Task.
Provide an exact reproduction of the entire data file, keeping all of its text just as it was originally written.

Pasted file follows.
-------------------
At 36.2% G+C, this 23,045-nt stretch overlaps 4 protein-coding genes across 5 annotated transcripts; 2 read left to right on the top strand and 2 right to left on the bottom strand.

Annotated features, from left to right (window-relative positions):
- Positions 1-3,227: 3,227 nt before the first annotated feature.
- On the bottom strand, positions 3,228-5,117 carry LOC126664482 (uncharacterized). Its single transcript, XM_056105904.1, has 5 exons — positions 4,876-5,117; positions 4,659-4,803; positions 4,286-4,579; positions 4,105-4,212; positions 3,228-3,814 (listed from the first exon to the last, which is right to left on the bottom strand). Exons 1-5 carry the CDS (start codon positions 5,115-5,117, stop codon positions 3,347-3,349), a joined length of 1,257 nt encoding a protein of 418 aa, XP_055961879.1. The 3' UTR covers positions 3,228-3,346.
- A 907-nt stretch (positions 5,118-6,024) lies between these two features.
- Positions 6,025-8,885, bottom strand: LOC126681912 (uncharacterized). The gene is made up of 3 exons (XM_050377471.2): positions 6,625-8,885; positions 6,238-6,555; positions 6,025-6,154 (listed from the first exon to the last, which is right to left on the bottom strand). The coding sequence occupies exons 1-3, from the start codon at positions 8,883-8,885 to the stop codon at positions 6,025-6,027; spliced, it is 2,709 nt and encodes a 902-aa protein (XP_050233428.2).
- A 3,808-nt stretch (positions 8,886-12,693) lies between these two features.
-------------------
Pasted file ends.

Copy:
At 36.2% G+C, this 23,045-nt stretch overlaps 4 protein-coding genes across 5 annotated transcripts; 2 read left to right on the top strand and 2 right to left on the bottom strand.

Annotated features, from left to right (window-relative positions):
- Positions 1-3,227: 3,227 nt before the first annotated feature.
- On the bottom strand, positions 3,228-5,117 carry LOC126664482 (uncharacterized). Its single transcript, XM_056105904.1, has 5 exons — positions 4,876-5,117; positions 4,659-4,803; positions 4,286-4,579; positions 4,105-4,212; positions 3,228-3,814 (listed from the first exon to the last, which is right to left on the bottom strand). Exons 1-5 carry the CDS (start codon positions 5,115-5,117, stop codon positions 3,347-3,349), a joined length of 1,257 nt encoding a protein of 418 aa, XP_055961879.1. The 3' UTR covers positions 3,228-3,346.
- A 907-nt stretch (positions 5,118-6,024) lies between these two features.
- Positions 6,025-8,885, bottom strand: LOC126681912 (uncharacterized). The gene is made up of 3 exons (XM_050377471.2): positions 6,625-8,885; positions 6,238-6,555; positions 6,025-6,154 (listed from the first exon to the last, which is right to left on the bottom strand). The coding sequence occupies exons 1-3, from the start codon at positions 8,883-8,885 to the stop codon at positions 6,025-6,027; spliced, it is 2,709 nt and encodes a 902-aa protein (XP_050233428.2).
- A 3,808-nt stretch (positions 8,886-12,693) lies between these two features.